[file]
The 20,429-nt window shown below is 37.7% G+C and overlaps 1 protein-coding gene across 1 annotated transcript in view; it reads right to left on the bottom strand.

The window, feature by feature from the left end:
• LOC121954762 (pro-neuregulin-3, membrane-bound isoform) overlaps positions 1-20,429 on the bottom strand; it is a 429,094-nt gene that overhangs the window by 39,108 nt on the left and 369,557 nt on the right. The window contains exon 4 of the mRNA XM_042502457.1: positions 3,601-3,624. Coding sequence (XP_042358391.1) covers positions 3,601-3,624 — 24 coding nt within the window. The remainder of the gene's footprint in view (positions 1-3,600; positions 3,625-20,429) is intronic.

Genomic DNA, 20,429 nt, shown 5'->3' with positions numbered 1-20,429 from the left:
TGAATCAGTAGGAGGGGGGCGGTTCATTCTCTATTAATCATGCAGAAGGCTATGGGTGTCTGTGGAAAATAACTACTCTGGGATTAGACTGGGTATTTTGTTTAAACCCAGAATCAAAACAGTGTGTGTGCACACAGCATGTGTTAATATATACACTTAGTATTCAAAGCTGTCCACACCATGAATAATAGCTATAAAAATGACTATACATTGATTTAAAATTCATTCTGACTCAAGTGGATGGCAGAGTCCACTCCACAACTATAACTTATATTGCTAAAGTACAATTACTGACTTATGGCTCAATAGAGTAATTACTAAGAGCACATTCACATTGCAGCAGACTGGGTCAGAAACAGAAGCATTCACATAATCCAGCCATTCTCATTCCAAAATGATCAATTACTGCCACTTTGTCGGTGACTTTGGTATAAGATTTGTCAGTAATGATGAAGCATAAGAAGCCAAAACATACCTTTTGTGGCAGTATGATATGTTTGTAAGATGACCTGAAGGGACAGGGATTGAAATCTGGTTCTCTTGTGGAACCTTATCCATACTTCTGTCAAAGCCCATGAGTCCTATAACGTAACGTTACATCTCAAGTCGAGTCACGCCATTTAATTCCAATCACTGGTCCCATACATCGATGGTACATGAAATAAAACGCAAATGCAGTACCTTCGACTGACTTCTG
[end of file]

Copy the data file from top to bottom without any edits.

The 20,429-nt window shown below is 37.7% G+C and overlaps 1 protein-coding gene across 1 annotated transcript in view; it reads right to left on the bottom strand.

The window, feature by feature from the left end:
• LOC121954762 (pro-neuregulin-3, membrane-bound isoform) overlaps positions 1-20,429 on the bottom strand; it is a 429,094-nt gene that overhangs the window by 39,108 nt on the left and 369,557 nt on the right. The window contains exon 4 of the mRNA XM_042502457.1: positions 3,601-3,624. Coding sequence (XP_042358391.1) covers positions 3,601-3,624 — 24 coding nt within the window. The remainder of the gene's footprint in view (positions 1-3,600; positions 3,625-20,429) is intronic.

Genomic DNA, 20,429 nt, shown 5'->3' with positions numbered 1-20,429 from the left:
TGAATCAGTAGGAGGGGGGCGGTTCATTCTCTATTAATCATGCAGAAGGCTATGGGTGTCTGTGGAAAATAACTACTCTGGGATTAGACTGGGTATTTTGTTTAAACCCAGAATCAAAACAGTGTGTGTGCACACAGCATGTGTTAATATATACACTTAGTATTCAAAGCTGTCCACACCATGAATAATAGCTATAAAAATGACTATACATTGATTTAAAATTCATTCTGACTCAAGTGGATGGCAGAGTCCACTCCACAACTATAACTTATATTGCTAAAGTACAATTACTGACTTATGGCTCAATAGAGTAATTACTAAGAGCACATTCACATTGCAGCAGACTGGGTCAGAAACAGAAGCATTCACATAATCCAGCCATTCTCATTCCAAAATGATCAATTACTGCCACTTTGTCGGTGACTTTGGTATAAGATTTGTCAGTAATGATGAAGCATAAGAAGCCAAAACATACCTTTTGTGGCAGTATGATATGTTTGTAAGATGACCTGAAGGGACAGGGATTGAAATCTGGTTCTCTTGTGGAACCTTATCCATACTTCTGTCAAAGCCCATGAGTCCTATAACGTAACGTTACATCTCAAGTCGAGTCACGCCATTTAATTCCAATCACTGGTCCCATACATCGATGGTACATGAAATAAAACGCAAATGCAGTACCTTCGACTGACTTCTG